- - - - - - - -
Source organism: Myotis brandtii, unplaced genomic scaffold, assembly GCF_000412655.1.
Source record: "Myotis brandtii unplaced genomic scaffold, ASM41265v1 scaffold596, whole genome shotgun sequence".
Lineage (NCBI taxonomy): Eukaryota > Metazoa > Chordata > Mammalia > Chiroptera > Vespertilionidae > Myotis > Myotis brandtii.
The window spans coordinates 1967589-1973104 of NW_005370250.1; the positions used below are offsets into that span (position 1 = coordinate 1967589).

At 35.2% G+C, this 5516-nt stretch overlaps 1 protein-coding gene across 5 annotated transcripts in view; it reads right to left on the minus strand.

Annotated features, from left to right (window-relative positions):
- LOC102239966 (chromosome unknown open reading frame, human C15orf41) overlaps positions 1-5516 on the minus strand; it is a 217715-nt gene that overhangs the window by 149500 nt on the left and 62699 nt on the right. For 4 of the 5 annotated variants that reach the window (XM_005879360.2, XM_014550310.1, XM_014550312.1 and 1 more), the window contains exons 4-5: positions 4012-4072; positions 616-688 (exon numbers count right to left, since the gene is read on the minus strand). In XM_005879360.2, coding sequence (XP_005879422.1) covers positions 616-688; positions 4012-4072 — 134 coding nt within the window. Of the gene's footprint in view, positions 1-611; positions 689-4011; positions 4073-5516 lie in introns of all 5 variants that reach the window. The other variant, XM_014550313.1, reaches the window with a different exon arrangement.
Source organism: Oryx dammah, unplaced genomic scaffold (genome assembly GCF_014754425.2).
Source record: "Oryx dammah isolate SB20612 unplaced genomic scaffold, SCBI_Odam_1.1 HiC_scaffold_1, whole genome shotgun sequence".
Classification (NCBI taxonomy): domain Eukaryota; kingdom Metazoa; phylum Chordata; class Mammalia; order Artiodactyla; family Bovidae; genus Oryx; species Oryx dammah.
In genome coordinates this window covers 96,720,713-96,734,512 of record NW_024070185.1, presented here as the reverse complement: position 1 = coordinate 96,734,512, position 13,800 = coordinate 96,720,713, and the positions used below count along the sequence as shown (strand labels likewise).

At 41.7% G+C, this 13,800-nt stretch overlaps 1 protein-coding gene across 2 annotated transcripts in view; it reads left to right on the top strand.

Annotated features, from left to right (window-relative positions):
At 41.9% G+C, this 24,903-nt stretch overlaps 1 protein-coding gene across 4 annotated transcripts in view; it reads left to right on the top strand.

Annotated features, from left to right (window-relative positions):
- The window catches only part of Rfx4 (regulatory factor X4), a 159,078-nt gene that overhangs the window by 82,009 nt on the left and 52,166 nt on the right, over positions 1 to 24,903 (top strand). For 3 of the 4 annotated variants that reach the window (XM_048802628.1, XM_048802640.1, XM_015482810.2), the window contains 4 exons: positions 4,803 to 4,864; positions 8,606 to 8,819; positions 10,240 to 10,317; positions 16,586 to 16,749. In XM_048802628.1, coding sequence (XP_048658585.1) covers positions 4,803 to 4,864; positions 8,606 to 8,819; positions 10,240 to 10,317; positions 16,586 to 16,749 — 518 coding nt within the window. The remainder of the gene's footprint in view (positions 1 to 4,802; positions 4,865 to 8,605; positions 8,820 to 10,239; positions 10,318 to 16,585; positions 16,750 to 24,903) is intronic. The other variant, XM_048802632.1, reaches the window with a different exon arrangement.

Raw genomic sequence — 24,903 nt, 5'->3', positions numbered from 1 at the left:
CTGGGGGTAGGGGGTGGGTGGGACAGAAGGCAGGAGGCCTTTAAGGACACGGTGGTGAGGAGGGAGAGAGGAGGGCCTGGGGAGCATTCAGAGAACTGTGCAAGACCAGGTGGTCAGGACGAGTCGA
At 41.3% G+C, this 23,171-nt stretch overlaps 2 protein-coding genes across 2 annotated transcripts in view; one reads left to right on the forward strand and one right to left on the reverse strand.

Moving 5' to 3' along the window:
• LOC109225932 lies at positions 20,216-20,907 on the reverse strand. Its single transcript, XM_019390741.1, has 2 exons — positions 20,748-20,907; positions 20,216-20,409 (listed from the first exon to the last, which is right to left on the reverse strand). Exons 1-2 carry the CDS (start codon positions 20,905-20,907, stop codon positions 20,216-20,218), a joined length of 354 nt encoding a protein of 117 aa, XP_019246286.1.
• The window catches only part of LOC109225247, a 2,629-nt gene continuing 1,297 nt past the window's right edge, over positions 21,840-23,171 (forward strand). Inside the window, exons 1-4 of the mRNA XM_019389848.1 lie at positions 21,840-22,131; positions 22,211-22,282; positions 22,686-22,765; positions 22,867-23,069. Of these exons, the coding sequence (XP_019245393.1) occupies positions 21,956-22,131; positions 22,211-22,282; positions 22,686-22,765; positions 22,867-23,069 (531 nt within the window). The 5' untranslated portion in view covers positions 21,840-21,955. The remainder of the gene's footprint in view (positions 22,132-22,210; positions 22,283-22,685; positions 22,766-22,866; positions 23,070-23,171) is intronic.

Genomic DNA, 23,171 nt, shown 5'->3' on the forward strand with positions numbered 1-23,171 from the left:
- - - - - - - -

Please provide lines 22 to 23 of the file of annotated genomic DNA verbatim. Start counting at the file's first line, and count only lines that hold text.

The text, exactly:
• The window catches only part of LOC109225247, a 2,629-nt gene continuing 1,297 nt past the window's right edge, over positions 21,840-23,171 (forward strand). Inside the window, exons 1-4 of the mRNA XM_019389848.1 lie at positions 21,840-22,131; positions 22,211-22,282; positions 22,686-22,765; positions 22,867-23,069. Of these exons, the coding sequence (XP_019245393.1) occupies positions 21,956-22,131; positions 22,211-22,282; positions 22,686-22,765; positions 22,867-23,069 (531 nt within the window). The 5' untranslated portion in view covers positions 21,840-21,955. The remainder of the gene's footprint in view (positions 22,132-22,210; positions 22,283-22,685; positions 22,766-22,866; positions 23,070-23,171) is intronic.

Genomic DNA, 23,171 nt, shown 5'->3' on the forward strand with positions numbered 1-23,171 from the left: